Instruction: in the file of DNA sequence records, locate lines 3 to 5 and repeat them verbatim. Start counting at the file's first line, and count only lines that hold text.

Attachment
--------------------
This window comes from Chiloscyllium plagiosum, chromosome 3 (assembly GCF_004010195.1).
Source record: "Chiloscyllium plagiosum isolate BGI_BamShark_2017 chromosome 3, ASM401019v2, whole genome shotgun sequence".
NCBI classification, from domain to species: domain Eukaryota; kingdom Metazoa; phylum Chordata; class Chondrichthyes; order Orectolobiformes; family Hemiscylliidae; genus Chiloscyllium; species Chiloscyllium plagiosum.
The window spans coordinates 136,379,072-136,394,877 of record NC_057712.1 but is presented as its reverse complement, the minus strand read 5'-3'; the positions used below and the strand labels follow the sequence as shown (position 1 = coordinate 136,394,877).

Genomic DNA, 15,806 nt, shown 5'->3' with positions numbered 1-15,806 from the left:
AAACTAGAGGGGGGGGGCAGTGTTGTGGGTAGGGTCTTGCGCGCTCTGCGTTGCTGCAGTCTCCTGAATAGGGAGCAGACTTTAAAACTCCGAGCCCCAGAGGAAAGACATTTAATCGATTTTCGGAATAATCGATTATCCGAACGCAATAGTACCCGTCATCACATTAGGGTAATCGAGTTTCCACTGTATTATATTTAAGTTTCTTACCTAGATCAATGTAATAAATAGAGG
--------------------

NCBI classification, from domain to species: domain Eukaryota; kingdom Metazoa; phylum Chordata; class Chondrichthyes; order Orectolobiformes; family Hemiscylliidae; genus Chiloscyllium; species Chiloscyllium plagiosum.
The window spans coordinates 136,379,072-136,394,877 of record NC_057712.1 but is presented as its reverse complement, the minus strand read 5'-3'; the positions used below and the strand labels follow the sequence as shown (position 1 = coordinate 136,394,877).

Genomic DNA, 15,806 nt, shown 5'->3' with positions numbered 1-15,806 from the left: